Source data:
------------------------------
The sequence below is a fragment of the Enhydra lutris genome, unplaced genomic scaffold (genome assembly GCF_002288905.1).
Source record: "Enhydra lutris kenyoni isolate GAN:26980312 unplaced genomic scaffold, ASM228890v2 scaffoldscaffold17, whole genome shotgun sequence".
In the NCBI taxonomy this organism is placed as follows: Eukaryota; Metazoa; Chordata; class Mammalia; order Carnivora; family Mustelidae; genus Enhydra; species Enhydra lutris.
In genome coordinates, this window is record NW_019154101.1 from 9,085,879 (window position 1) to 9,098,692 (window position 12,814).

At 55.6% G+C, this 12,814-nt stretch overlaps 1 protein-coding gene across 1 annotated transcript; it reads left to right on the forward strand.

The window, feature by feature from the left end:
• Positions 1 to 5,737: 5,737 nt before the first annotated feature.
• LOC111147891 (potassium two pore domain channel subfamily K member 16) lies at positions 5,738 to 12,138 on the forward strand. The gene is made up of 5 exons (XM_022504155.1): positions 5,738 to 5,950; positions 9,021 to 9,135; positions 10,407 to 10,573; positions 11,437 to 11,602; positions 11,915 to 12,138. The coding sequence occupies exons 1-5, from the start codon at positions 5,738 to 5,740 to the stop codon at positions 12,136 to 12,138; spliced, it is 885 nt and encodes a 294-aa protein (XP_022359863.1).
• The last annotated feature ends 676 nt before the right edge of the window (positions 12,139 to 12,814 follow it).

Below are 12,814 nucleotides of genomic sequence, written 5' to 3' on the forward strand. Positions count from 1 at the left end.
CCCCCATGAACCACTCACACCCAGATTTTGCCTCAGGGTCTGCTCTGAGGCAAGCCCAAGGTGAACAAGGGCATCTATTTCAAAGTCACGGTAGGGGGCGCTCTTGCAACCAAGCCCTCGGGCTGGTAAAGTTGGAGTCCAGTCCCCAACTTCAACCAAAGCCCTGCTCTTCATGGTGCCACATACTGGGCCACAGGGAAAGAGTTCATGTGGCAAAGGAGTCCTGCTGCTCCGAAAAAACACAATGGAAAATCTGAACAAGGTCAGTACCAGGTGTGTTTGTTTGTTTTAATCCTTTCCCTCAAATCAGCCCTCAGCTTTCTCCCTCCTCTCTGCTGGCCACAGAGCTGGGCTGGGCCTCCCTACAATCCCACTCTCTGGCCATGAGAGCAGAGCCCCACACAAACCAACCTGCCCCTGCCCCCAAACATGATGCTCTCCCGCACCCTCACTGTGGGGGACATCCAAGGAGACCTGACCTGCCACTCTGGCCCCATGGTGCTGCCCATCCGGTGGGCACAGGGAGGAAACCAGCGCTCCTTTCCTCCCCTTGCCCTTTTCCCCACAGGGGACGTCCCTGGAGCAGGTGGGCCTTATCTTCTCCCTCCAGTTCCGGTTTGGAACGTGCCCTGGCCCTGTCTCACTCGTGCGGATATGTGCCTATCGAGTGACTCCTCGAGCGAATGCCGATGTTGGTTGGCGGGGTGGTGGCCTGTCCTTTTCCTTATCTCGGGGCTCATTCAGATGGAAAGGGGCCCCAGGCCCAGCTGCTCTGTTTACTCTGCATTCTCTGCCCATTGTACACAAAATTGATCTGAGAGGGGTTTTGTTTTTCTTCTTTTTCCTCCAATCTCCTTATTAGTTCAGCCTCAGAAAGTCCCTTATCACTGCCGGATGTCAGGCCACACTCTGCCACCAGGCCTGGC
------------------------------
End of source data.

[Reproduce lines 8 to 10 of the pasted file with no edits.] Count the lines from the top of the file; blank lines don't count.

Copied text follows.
• LOC111147891 (potassium two pore domain channel subfamily K member 16) lies at positions 5,738 to 12,138 on the forward strand. The gene is made up of 5 exons (XM_022504155.1): positions 5,738 to 5,950; positions 9,021 to 9,135; positions 10,407 to 10,573; positions 11,437 to 11,602; positions 11,915 to 12,138. The coding sequence occupies exons 1-5, from the start codon at positions 5,738 to 5,740 to the stop codon at positions 12,136 to 12,138; spliced, it is 885 nt and encodes a 294-aa protein (XP_022359863.1).
• The last annotated feature ends 676 nt before the right edge of the window (positions 12,139 to 12,814 follow it).

Below are 12,814 nucleotides of genomic sequence, written 5' to 3' on the forward strand. Positions count from 1 at the left end.